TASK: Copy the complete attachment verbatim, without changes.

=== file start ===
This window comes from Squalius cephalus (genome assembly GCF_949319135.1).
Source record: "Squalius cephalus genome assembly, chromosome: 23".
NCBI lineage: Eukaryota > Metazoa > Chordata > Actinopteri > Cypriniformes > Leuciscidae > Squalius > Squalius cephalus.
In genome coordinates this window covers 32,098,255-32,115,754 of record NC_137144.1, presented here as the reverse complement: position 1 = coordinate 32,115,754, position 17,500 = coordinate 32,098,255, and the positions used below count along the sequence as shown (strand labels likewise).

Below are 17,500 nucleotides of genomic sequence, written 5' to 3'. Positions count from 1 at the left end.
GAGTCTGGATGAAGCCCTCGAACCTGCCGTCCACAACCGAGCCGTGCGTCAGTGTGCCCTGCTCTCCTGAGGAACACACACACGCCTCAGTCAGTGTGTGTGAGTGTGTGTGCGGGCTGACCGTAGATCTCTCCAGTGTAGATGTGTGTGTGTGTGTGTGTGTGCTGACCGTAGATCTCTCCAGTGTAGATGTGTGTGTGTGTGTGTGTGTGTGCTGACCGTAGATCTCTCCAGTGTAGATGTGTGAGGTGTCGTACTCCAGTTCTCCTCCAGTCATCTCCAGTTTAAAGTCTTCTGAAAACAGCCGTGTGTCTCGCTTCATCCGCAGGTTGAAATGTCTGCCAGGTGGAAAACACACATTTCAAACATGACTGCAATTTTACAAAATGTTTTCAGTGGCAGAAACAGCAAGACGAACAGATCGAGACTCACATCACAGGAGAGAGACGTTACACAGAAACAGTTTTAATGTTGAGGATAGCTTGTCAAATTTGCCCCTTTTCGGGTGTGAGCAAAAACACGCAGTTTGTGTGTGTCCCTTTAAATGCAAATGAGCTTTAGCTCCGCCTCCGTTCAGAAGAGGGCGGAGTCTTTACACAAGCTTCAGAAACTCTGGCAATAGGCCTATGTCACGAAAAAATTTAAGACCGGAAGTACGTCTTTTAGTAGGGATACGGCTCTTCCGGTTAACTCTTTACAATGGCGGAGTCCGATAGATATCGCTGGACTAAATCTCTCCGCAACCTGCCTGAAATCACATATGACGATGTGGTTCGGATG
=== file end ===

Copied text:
This window comes from Squalius cephalus (genome assembly GCF_949319135.1).
Source record: "Squalius cephalus genome assembly, chromosome: 23".
NCBI lineage: Eukaryota > Metazoa > Chordata > Actinopteri > Cypriniformes > Leuciscidae > Squalius > Squalius cephalus.
In genome coordinates this window covers 32,098,255-32,115,754 of record NC_137144.1, presented here as the reverse complement: position 1 = coordinate 32,115,754, position 17,500 = coordinate 32,098,255, and the positions used below count along the sequence as shown (strand labels likewise).

Below are 17,500 nucleotides of genomic sequence, written 5' to 3'. Positions count from 1 at the left end.
GAGTCTGGATGAAGCCCTCGAACCTGCCGTCCACAACCGAGCCGTGCGTCAGTGTGCCCTGCTCTCCTGAGGAACACACACACGCCTCAGTCAGTGTGTGTGAGTGTGTGTGCGGGCTGACCGTAGATCTCTCCAGTGTAGATGTGTGTGTGTGTGTGTGTGTGCTGACCGTAGATCTCTCCAGTGTAGATGTGTGTGTGTGTGTGTGTGTGTGCTGACCGTAGATCTCTCCAGTGTAGATGTGTGAGGTGTCGTACTCCAGTTCTCCTCCAGTCATCTCCAGTTTAAAGTCTTCTGAAAACAGCCGTGTGTCTCGCTTCATCCGCAGGTTGAAATGTCTGCCAGGTGGAAAACACACATTTCAAACATGACTGCAATTTTACAAAATGTTTTCAGTGGCAGAAACAGCAAGACGAACAGATCGAGACTCACATCACAGGAGAGAGACGTTACACAGAAACAGTTTTAATGTTGAGGATAGCTTGTCAAATTTGCCCCTTTTCGGGTGTGAGCAAAAACACGCAGTTTGTGTGTGTCCCTTTAAATGCAAATGAGCTTTAGCTCCGCCTCCGTTCAGAAGAGGGCGGAGTCTTTACACAAGCTTCAGAAACTCTGGCAATAGGCCTATGTCACGAAAAAATTTAAGACCGGAAGTACGTCTTTTAGTAGGGATACGGCTCTTCCGGTTAACTCTTTACAATGGCGGAGTCCGATAGATATCGCTGGACTAAATCTCTCCGCAACCTGCCTGAAATCACATATGACGATGTGGTTCGGATG